Any stumbling blocks in the writing process for your latest book?

 Stumbling blocks? Well in a way, describing a time travelling process is always going to be difficult but my way of thinking is – make it believable.

 What is it that you love so much about writing?

 Mainly the peace, I write during the day, turn off the phones and get on with it; I’ve never known 6 hours to pass so quickly.

I’m with you there Peter!  Sometimes I lose so much time in the process I think I must be a Time Traveller! 😀


Did you craft a carefully well thought out plan for the book or did it just flow naturally? 

This one flowed well because the idea has been with me so long, a couple of short stories I’m doing and The Survival Wars require a lot more planning, especially Survival Wars as time lines may become important for a future sequel

 Do you have a blog and do your fans encourage you? 

I have a blog, although quite new, so still feeling the ground.

 Self-published or traditional or both? 

That depends on a few things, self-published first although would like to take the traditional route.

 Is your book a part of a series?

 No ‘Past Tense’ is a one off

What other passions do you have apart from writing? 

That’s a good one although most are just as obsessive for me as writing, I’m a collector of old stuff that nobody else seems to want, mainly old technology and electrical items, love the designs and looks of the older machines, one day they may even be worth something.

Ooh!  Intriguing!  Maybe you’ll invent a Time Machine out of all the old parts (jumps up and down clapping hands together) – my imagination is running away with me! 😉 – when you do come back and I’ll interview you for Time Traveller’s United – I love interviewing real live Time Travellers!

Do you have any inspirational heroes, literary or otherwise who have really influenced you? 

Micheal Morecock was and still is a favourite, the best trilogy I’ve ever read was by Mervyn Peake, the Gomenghast trilogoy, very descriptive and very readable.

 🙂 Excellent selection – I am including links for our readers. 🙂


How do you pace yourself with writing and do you have a special place to do it? 

I have had targets of about 5000 word a week, in some cases I have done that in a day, and probably the only reason my first draft is done, as of a special place, no, the same computer and desk I use all the time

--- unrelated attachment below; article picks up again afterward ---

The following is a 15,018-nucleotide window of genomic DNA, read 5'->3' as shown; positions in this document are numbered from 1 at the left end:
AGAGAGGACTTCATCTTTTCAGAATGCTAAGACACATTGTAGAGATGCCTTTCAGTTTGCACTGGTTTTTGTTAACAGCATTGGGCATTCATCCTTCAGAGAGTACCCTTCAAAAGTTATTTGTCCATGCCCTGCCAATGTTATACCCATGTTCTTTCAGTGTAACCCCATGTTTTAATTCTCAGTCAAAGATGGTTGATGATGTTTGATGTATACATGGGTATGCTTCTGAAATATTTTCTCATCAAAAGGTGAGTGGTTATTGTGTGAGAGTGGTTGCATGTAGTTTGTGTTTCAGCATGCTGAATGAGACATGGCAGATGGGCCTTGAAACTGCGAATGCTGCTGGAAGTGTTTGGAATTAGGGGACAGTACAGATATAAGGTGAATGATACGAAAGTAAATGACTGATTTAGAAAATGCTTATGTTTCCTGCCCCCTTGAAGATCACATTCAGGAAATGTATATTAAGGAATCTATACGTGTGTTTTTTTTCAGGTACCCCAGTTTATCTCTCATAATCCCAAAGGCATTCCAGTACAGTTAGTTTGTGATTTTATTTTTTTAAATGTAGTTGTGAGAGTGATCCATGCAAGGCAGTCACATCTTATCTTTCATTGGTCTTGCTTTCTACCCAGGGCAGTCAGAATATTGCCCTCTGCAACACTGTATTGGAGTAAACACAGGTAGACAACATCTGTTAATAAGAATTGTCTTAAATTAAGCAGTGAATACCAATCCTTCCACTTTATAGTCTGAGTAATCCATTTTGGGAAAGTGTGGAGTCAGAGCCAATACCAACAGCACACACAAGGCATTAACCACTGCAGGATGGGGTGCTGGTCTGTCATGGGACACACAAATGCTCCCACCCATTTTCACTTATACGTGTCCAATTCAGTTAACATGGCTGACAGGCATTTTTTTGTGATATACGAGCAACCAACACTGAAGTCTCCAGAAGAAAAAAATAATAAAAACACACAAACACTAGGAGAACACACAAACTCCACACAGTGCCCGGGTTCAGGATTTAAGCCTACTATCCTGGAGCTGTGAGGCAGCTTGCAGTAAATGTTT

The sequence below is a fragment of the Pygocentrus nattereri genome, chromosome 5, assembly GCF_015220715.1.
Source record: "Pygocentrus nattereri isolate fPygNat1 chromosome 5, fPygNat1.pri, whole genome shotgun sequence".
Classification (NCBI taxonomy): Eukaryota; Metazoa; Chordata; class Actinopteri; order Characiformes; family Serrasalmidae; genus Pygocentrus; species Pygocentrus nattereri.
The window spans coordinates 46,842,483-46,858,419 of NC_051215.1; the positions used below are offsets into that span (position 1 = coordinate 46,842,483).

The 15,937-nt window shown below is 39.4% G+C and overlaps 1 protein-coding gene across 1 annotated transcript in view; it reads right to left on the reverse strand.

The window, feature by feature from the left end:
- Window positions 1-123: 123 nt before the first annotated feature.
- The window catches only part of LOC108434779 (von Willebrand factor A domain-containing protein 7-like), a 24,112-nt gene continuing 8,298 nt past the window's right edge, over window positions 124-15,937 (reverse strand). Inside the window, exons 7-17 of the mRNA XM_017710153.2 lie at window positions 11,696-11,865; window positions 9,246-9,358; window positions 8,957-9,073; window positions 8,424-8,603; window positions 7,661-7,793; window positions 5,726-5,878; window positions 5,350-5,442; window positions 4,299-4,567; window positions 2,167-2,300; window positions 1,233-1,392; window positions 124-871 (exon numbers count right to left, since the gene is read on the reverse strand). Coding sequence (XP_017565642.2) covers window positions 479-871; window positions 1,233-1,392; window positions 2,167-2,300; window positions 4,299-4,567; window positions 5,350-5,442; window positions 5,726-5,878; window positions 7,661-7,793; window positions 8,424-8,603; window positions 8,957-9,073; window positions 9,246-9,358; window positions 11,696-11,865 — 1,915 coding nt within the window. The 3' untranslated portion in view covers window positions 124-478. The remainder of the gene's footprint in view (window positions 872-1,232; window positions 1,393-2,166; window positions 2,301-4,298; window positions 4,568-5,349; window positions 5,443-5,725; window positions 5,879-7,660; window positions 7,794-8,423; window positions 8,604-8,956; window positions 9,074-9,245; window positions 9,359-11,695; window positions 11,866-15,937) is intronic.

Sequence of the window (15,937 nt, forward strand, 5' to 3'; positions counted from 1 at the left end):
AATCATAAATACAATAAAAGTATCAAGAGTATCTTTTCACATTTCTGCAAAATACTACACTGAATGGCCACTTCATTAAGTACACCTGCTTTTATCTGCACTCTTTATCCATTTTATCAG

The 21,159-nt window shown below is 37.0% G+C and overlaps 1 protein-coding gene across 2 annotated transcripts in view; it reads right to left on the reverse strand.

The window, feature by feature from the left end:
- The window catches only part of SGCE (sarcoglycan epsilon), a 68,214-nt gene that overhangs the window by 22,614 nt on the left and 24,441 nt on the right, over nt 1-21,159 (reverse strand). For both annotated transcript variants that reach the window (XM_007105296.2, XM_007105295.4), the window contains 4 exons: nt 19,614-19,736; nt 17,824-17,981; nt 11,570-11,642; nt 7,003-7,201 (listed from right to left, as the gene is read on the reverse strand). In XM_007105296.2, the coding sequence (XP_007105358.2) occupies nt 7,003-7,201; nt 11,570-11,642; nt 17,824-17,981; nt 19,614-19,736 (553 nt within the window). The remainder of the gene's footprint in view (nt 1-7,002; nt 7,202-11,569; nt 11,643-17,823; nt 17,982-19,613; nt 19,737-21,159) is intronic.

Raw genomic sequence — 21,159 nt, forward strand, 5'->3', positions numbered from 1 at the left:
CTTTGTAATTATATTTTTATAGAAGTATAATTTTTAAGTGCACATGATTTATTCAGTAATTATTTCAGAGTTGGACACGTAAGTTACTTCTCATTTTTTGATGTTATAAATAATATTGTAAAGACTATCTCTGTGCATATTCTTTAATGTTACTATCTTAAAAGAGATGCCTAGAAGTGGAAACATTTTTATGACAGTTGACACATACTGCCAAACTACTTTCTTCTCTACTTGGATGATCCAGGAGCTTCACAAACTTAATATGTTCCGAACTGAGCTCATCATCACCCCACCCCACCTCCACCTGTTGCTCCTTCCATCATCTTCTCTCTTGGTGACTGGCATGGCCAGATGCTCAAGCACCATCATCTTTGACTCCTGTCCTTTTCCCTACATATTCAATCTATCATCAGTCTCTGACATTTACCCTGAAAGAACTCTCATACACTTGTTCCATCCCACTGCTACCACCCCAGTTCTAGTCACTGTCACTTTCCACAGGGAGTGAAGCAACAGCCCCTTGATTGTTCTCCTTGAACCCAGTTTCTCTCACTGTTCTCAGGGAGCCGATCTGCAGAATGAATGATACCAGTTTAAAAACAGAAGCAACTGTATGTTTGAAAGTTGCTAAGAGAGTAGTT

Yes I think a comfortable and calm place to work is a must – my life is too chaotic to write religiously – must get that sorted!


Do you belong to any writers’ circles and does it help you to focus?

 No, not got around to it, never seem to have the time

I would highly recommend it – however the MARsocial internet group that you belong to is just as good as the face to face in your local community kind.  It is a place to talk to like-minded people and ask questions, get advice and network  etc.


If you could give one piece of advice to a budding author – what would it be? 

The first and I believe the most important is write it, don’t spend too much time thinking about it or researching details, get in down on paper or the computer and out of your head, I found this the most useful piece of advice and is why I have the first draft done.  Yes it does need padding and yes it will need the grammar and pronunciation checking but it’s sitting quite happily on my computer rather than in my head for the first time, that in itself is an achievement.

🙂 Well done Peter and may I say you should be very proud of yourself.  And by the way – that is an excellent piece of advice – I need to take heed of it myself as I spend far too much time (years) in the writing of my novels!  (Rolls eyes and smacks forehead – get it done!  Yes!  I agree completely!) 🙂

Where can we like your fan pages? 

My main points of contact are the blog at    or on Twitter

Thank you so much Peter for joining in the fun here on the Bookish Banter – look forward to reading your books and possibly featuring you on Time Travellers United when you invent a real live working Time Machine  😉

❤ Xx Laura Crean xX ❤

If you are an Author and would like to be featured on the Bookish Banter please email me at with ‘Author Interview’ in the title and I’ll get back to you as soon as I can.  Oh yes and if you are a Time Traveller get in contact too because I just loooooove interviewing time travellers for the Time Traveller’s United blog ;